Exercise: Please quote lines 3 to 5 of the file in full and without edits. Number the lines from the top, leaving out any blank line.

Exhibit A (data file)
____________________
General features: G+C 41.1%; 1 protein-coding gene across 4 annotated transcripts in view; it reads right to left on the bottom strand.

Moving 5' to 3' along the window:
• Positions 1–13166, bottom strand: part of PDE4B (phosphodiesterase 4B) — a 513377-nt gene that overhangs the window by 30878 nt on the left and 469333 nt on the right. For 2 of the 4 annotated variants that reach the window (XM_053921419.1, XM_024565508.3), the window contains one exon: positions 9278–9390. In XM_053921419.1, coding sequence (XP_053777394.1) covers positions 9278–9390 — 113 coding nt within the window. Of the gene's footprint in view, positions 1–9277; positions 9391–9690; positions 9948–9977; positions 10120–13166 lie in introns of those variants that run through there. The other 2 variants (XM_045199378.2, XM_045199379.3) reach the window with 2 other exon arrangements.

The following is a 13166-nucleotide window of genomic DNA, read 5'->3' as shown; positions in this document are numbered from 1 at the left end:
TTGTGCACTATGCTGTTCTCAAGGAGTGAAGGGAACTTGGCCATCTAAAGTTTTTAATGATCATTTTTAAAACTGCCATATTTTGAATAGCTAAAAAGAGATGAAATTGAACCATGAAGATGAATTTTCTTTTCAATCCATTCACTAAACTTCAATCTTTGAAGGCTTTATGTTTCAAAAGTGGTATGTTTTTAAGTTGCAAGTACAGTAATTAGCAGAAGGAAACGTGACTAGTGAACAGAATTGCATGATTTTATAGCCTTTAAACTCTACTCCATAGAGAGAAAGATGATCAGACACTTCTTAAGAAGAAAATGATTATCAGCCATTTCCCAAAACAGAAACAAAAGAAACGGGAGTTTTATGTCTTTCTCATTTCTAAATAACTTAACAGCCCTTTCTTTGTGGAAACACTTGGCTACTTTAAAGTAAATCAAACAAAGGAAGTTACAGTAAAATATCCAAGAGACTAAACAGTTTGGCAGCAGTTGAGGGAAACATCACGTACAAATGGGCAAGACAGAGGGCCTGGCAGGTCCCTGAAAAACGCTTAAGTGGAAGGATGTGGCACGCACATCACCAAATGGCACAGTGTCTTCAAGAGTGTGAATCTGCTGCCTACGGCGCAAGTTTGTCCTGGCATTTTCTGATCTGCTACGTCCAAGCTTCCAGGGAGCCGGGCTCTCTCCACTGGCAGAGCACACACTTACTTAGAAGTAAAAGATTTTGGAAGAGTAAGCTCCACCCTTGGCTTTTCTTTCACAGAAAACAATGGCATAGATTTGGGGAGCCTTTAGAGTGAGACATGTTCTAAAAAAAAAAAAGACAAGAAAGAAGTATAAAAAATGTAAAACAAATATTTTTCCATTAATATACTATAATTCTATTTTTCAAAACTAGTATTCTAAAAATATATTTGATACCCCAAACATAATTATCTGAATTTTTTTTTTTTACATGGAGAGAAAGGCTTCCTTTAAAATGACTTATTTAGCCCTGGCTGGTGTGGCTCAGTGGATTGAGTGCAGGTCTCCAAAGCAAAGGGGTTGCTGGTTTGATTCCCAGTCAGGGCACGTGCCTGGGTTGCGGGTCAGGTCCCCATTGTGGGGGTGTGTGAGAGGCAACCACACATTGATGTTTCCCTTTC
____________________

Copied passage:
• Positions 1–13166, bottom strand: part of PDE4B (phosphodiesterase 4B) — a 513377-nt gene that overhangs the window by 30878 nt on the left and 469333 nt on the right. For 2 of the 4 annotated variants that reach the window (XM_053921419.1, XM_024565508.3), the window contains one exon: positions 9278–9390. In XM_053921419.1, coding sequence (XP_053777394.1) covers positions 9278–9390 — 113 coding nt within the window. Of the gene's footprint in view, positions 1–9277; positions 9391–9690; positions 9948–9977; positions 10120–13166 lie in introns of those variants that run through there. The other 2 variants (XM_045199378.2, XM_045199379.3) reach the window with 2 other exon arrangements.

The following is a 13166-nucleotide window of genomic DNA, read 5'->3' as shown; positions in this document are numbered from 1 at the left end:
TTGTGCACTATGCTGTTCTCAAGGAGTGAAGGGAACTTGGCCATCTAAAGTTTTTAATGATCATTTTTAAAACTGCCATATTTTGAATAGCTAAAAAGAGATGAAATTGAACCATGAAGATGAATTTTCTTTTCAATCCATTCACTAAACTTCAATCTTTGAAGGCTTTATGTTTCAAAAGTGGTATGTTTTTAAGTTGCAAGTACAGTAATTAGCAGAAGGAAACGTGACTAGTGAACAGAATTGCATGATTTTATAGCCTTTAAACTCTACTCCATAGAGAGAAAGATGATCAGACACTTCTTAAGAAGAAAATGATTATCAGCCATTTCCCAAAACAGAAACAAAAGAAACGGGAGTTTTATGTCTTTCTCATTTCTAAATAACTTAACAGCCCTTTCTTTGTGGAAACACTTGGCTACTTTAAAGTAAATCAAACAAAGGAAGTTACAGTAAAATATCCAAGAGACTAAACAGTTTGGCAGCAGTTGAGGGAAACATCACGTACAAATGGGCAAGACAGAGGGCCTGGCAGGTCCCTGAAAAACGCTTAAGTGGAAGGATGTGGCACGCACATCACCAAATGGCACAGTGTCTTCAAGAGTGTGAATCTGCTGCCTACGGCGCAAGTTTGTCCTGGCATTTTCTGATCTGCTACGTCCAAGCTTCCAGGGAGCCGGGCTCTCTCCACTGGCAGAGCACACACTTACTTAGAAGTAAAAGATTTTGGAAGAGTAAGCTCCACCCTTGGCTTTTCTTTCACAGAAAACAATGGCATAGATTTGGGGAGCCTTTAGAGTGAGACATGTTCTAAAAAAAAAAAAGACAAGAAAGAAGTATAAAAAATGTAAAACAAATATTTTTCCATTAATATACTATAATTCTATTTTTCAAAACTAGTATTCTAAAAATATATTTGATACCCCAAACATAATTATCTGAATTTTTTTTTTTTACATGGAGAGAAAGGCTTCCTTTAAAATGACTTATTTAGCCCTGGCTGGTGTGGCTCAGTGGATTGAGTGCAGGTCTCCAAAGCAAAGGGGTTGCTGGTTTGATTCCCAGTCAGGGCACGTGCCTGGGTTGCGGGTCAGGTCCCCATTGTGGGGGTGTGTGAGAGGCAACCACACATTGATGTTTCCCTTTC